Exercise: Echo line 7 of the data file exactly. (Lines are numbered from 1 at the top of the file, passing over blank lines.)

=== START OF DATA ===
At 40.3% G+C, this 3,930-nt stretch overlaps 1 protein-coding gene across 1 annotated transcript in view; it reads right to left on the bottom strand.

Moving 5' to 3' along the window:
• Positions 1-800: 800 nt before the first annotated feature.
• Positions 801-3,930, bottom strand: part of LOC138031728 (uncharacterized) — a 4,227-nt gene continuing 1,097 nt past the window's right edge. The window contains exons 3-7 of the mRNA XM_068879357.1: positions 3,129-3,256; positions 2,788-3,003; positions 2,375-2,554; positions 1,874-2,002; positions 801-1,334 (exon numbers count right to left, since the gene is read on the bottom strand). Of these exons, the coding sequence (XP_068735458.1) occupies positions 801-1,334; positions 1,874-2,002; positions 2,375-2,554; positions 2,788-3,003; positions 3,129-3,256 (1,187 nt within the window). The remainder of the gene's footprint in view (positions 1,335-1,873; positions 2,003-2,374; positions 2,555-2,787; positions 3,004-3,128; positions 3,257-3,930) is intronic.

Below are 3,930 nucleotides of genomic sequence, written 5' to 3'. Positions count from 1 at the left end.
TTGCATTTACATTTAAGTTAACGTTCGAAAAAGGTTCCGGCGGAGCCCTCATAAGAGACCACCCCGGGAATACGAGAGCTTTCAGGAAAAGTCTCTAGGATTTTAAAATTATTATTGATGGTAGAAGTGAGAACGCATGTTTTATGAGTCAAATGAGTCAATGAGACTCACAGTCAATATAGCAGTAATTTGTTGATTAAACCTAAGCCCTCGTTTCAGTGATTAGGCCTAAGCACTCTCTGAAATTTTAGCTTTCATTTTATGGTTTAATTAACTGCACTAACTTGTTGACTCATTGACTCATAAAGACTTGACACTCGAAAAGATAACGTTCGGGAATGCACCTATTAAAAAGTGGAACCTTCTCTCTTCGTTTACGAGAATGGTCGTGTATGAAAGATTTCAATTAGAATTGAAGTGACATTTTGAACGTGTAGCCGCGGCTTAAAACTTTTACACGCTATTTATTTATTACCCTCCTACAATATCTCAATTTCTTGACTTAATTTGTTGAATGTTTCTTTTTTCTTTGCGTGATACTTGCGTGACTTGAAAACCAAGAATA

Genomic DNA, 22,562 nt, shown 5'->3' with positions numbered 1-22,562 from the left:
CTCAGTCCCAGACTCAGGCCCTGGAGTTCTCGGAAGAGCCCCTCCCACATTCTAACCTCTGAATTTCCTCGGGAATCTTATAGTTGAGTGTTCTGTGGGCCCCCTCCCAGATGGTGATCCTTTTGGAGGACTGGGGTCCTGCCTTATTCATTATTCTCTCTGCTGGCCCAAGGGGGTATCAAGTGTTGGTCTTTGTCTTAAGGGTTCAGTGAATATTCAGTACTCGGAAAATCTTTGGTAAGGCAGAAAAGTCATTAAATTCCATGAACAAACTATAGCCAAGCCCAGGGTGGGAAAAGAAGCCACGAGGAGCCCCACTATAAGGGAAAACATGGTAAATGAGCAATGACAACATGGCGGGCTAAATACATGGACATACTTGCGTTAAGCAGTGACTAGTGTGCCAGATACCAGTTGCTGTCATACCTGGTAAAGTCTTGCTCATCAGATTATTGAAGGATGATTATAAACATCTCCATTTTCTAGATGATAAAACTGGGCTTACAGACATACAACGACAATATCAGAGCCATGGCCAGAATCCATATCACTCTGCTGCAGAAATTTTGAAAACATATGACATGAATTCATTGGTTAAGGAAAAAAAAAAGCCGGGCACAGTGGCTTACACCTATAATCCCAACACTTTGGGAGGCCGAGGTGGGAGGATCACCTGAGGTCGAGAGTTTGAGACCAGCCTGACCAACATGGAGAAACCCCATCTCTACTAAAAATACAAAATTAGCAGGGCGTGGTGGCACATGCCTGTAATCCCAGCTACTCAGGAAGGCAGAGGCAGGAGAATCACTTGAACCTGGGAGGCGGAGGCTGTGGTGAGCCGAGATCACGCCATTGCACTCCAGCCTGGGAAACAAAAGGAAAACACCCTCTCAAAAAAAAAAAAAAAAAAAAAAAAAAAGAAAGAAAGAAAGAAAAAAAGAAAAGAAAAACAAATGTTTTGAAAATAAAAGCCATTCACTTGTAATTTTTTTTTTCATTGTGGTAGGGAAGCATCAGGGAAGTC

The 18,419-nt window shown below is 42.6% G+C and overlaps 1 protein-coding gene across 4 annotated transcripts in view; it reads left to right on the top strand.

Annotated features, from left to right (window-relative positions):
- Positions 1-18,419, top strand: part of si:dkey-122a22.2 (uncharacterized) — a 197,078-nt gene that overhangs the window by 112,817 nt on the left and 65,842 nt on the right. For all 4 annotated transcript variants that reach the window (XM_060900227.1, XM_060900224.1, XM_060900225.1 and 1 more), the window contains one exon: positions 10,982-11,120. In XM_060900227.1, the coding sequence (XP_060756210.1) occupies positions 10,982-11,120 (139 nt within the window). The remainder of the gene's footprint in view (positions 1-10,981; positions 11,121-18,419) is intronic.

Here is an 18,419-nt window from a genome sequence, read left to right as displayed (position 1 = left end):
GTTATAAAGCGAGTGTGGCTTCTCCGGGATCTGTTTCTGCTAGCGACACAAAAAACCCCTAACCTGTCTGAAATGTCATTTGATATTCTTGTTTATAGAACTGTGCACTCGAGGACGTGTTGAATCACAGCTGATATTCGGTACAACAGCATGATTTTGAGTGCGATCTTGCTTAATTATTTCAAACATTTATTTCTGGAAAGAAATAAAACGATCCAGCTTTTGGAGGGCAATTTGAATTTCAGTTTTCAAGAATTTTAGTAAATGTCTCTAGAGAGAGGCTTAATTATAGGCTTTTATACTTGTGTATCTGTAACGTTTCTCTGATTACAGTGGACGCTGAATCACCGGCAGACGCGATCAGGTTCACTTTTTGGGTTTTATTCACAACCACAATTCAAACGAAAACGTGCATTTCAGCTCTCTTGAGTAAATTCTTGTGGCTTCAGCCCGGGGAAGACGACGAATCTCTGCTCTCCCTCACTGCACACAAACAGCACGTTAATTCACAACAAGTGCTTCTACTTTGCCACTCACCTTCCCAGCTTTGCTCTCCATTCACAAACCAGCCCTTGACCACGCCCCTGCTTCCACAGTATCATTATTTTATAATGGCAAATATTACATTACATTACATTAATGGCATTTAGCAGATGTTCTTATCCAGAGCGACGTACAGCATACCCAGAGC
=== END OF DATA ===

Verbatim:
Genomic DNA, 22,562 nt, shown 5'->3' with positions numbered 1-22,562 from the left: